Psychiatrists Call for Assisted Suicide for Patients with Anorexia
Psychiatrists Call for Assisted Suicide for Patients with Anorexia
Written By Kristi Shaffer   |   04.04.22
Reading Time: 3 minutes

Psychiatrists Call for Assisted Suicide for Patients with Anorexia Terminal illness is a difficult subject for most people to approach. No one wants to think of themselves or their loved ones suffering from a debilitating illness. Patients with these diagnoses worry about the pain and decreasing levels of independence and hope to limit the suffering they and their families may experience. However, some politicians and physicians believe that assisted suicide is a solution to end the suffering of these terminal patients. After years of debate, several states have legalized physician-assisted suicide. Now, members of the medical community would like to extend the definition of terminal illness to include several mental illnesses, including anorexia nervosa.

Physician-assisted suicide is currently legal in nine states: California, Colorado, District of Columbia, Hawaii, Maine, New Jersey, Oregon, Vermont, and Washington. Additionally, there are legal precedents that could allow for assisted suicide in the states of Montana and New Mexico. These states have experienced a devastating increase in suicide levels as a result. The ending of these people’s lives is tragic, but even more appalling is that some would want the mentally ill to qualify for physician-assisted suicide.

The Journal of Eating Disorders, a peer-reviewed journal for those who treat and research eating disorders, recently published an article calling for states to allow psychiatrists to assist patients with severe forms of anorexia nervosa to end their lives. Anorexia nervosa is an eating disorder that is a treatable mental illness and is not considered terminal. Typical treatment for the condition includes therapy, anti-anxiety, anti-depression medications, and sometimes hospitalization to assist with various psychological and physical needs. It is a difficult disorder to overcome, but certainly not impossible.

Depression is linked to anorexia, so the patient might not even be mentally stable enough to make such a consequential decision. Psychiatrists should be trusted professionals that individuals seek to help them navigate various mental illnesses and traumas. Physicians assisting patients in ending their lives is a breach of medical ethics to “do no harm.” Psychiatrists lose their credibility by willingly allowing and even assisting patients they know are suffering from depression and perhaps other mental ailments to commit suicide.

America is no longer on the slippery slope of a declining society. Instead, we are falling into the abyss of depravity as we find new ways to kill the innocent and the infirm. Oregon legalized physician-assisted suicide in 1998. Since then, only 3.3 percent of the victims have received referrals to see a psychiatrist first. That is an alarming statistic in and of itself. Now suppose psychiatrists are allowed to define mental illness as terminal.

There would be no possibility of preventing suicide of depressed individuals that may otherwise have the chance of recovering with the proper treatment.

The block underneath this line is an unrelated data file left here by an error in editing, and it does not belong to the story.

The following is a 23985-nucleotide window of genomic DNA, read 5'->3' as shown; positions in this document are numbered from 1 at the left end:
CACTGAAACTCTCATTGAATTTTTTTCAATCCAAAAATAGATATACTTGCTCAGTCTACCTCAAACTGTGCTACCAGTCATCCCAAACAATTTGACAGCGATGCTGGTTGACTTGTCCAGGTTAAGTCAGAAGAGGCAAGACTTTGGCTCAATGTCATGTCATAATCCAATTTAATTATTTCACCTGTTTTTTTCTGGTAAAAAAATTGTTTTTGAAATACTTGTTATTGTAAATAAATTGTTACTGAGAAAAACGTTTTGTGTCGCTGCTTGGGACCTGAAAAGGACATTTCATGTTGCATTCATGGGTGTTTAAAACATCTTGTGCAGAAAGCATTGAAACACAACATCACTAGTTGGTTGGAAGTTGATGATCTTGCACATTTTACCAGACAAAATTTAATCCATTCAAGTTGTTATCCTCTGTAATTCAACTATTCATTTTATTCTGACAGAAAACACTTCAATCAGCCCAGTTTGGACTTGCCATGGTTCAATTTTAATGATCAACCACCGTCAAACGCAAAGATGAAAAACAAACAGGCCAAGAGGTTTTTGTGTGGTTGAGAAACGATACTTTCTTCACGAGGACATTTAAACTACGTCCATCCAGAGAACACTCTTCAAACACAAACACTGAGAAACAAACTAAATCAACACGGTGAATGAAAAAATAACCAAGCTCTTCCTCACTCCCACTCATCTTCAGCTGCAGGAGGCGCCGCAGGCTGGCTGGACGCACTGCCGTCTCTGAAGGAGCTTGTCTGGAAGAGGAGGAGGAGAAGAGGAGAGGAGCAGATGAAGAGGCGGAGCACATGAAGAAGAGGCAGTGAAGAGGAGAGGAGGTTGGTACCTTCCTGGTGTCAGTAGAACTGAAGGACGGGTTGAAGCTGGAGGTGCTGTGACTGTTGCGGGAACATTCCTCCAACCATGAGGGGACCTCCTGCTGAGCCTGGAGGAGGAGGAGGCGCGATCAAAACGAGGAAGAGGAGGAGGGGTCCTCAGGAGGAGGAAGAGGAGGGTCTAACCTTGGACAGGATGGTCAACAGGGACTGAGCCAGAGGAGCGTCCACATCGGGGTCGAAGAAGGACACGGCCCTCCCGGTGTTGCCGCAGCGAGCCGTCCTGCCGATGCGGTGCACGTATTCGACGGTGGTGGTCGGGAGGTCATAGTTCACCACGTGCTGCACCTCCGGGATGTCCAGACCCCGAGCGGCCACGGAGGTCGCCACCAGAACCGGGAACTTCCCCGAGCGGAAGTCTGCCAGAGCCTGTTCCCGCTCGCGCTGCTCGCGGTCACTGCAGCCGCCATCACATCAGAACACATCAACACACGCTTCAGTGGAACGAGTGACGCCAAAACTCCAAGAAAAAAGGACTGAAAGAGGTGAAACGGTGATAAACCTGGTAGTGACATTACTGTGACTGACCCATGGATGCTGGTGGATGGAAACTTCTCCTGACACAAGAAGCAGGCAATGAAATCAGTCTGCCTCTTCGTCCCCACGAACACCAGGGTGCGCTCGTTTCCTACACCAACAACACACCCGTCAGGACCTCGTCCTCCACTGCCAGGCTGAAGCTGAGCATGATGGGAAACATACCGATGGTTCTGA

The saddest aspect of this call for physician-assisted suicide for patients with anorexia nervosa is that many of those patients are women and girls, especially teenagers. Approximately 15 percent of all teenage girls have an eating disorder. Approximately 5 million Americans have suffered from an eating disorder. If we allow physician-assisted suicide for eating disorders, it would not take much for it to become a genocide against the mentally ill.

Life is too valuable to allow physicians and politicians to determine when the end of life should occur. The medical community should support both the terminally ill and the mentally ill in fighting for their lives and value life at every stage.

I Peter 4:12-16 tells us:

Dear friends, do not be surprised at the painful trial you are suffering, as though something strange were happening to you. But rejoice that you participate in the sufferings of Christ, so that you may be overjoyed when his glory is revealed. If you are insulted because of the name of Christ, you are blessed, for the Spirit of glory and of God rests on you. If you suffer, it should not be as a murderer or thief or any other kind of criminal, or even as a meddler. However, if you suffer as a Christian, do not be ashamed, but praise God that you bear that name.

By allowing the medical world to end the lives of the suffering, they become meddlers and murderers who stop the unique blessing that can come from suffering. How many mentally ill individuals come to salvation due to seeking God out of desperation? If they are allowed to die by suicide, they may never have the chance to become desperate for the saving grace of the Almighty. The spiritual destruction that assisted suicide laws create is the biggest tragedy of all.

Take ACTION: If you oppose physician-assisted suicide for the terminally ill or the mentally ill, please contact your representatives and ask that they dedicate themselves to resist any attempts of creating legislation that would support the industry of physician-assisted suicide.

Kristi Shaffer
Kristi Shaffer completed an Associates degree at Lewis and Clark Community College in 2006, she then graduated Magna Cum Laude from Southern Illinois University Edwardsville with a bachelor’s in history and a minor in Anthropology in 2009. She went on to complete a Masters in U.S. History at St. Louis University in 2013. Prior to entering the field of higher education and history, Kristi worked in the medical field for 13 years, 10 of that as Licensed Practical Nurse (LPN). Currently she is working as an adjunct instructor of history. She has taught in community colleges in both Illinois and...
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